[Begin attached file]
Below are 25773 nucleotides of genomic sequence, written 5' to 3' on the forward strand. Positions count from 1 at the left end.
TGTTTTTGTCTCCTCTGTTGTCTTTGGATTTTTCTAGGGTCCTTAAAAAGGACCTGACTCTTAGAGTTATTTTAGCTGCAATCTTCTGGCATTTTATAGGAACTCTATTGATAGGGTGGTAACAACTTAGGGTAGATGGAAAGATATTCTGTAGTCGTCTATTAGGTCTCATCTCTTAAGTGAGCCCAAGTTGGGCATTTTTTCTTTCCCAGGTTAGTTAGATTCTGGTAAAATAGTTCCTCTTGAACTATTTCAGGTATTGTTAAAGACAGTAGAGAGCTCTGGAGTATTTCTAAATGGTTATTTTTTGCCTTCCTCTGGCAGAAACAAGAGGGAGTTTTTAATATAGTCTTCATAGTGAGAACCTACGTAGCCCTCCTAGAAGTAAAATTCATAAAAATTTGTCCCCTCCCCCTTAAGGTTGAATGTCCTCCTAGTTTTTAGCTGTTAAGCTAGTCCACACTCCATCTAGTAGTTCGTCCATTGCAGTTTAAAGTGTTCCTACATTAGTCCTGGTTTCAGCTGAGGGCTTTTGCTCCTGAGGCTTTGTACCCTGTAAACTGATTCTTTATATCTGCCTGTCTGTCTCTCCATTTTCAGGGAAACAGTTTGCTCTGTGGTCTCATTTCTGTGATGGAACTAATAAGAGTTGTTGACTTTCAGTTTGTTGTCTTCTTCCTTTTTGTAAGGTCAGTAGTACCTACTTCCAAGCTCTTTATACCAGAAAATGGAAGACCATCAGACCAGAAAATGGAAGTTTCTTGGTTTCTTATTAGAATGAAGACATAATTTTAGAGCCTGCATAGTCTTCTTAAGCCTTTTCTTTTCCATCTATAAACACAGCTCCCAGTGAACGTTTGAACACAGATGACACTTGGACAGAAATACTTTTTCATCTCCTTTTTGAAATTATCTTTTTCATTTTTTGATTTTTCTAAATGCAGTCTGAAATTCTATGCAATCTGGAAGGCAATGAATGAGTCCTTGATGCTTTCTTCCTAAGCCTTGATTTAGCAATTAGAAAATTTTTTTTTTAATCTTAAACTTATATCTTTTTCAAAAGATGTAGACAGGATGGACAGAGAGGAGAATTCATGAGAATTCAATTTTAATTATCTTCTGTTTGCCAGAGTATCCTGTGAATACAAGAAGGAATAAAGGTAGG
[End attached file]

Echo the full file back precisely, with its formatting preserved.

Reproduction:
Below are 25773 nucleotides of genomic sequence, written 5' to 3' on the forward strand. Positions count from 1 at the left end.
TGTTTTTGTCTCCTCTGTTGTCTTTGGATTTTTCTAGGGTCCTTAAAAAGGACCTGACTCTTAGAGTTATTTTAGCTGCAATCTTCTGGCATTTTATAGGAACTCTATTGATAGGGTGGTAACAACTTAGGGTAGATGGAAAGATATTCTGTAGTCGTCTATTAGGTCTCATCTCTTAAGTGAGCCCAAGTTGGGCATTTTTTCTTTCCCAGGTTAGTTAGATTCTGGTAAAATAGTTCCTCTTGAACTATTTCAGGTATTGTTAAAGACAGTAGAGAGCTCTGGAGTATTTCTAAATGGTTATTTTTTGCCTTCCTCTGGCAGAAACAAGAGGGAGTTTTTAATATAGTCTTCATAGTGAGAACCTACGTAGCCCTCCTAGAAGTAAAATTCATAAAAATTTGTCCCCTCCCCCTTAAGGTTGAATGTCCTCCTAGTTTTTAGCTGTTAAGCTAGTCCACACTCCATCTAGTAGTTCGTCCATTGCAGTTTAAAGTGTTCCTACATTAGTCCTGGTTTCAGCTGAGGGCTTTTGCTCCTGAGGCTTTGTACCCTGTAAACTGATTCTTTATATCTGCCTGTCTGTCTCTCCATTTTCAGGGAAACAGTTTGCTCTGTGGTCTCATTTCTGTGATGGAACTAATAAGAGTTGTTGACTTTCAGTTTGTTGTCTTCTTCCTTTTTGTAAGGTCAGTAGTACCTACTTCCAAGCTCTTTATACCAGAAAATGGAAGACCATCAGACCAGAAAATGGAAGTTTCTTGGTTTCTTATTAGAATGAAGACATAATTTTAGAGCCTGCATAGTCTTCTTAAGCCTTTTCTTTTCCATCTATAAACACAGCTCCCAGTGAACGTTTGAACACAGATGACACTTGGACAGAAATACTTTTTCATCTCCTTTTTGAAATTATCTTTTTCATTTTTTGATTTTTCTAAATGCAGTCTGAAATTCTATGCAATCTGGAAGGCAATGAATGAGTCCTTGATGCTTTCTTCCTAAGCCTTGATTTAGCAATTAGAAAATTTTTTTTTTAATCTTAAACTTATATCTTTTTCAAAAGATGTAGACAGGATGGACAGAGAGGAGAATTCATGAGAATTCAATTTTAATTATCTTCTGTTTGCCAGAGTATCCTGTGAATACAAGAAGGAATAAAGGTAGG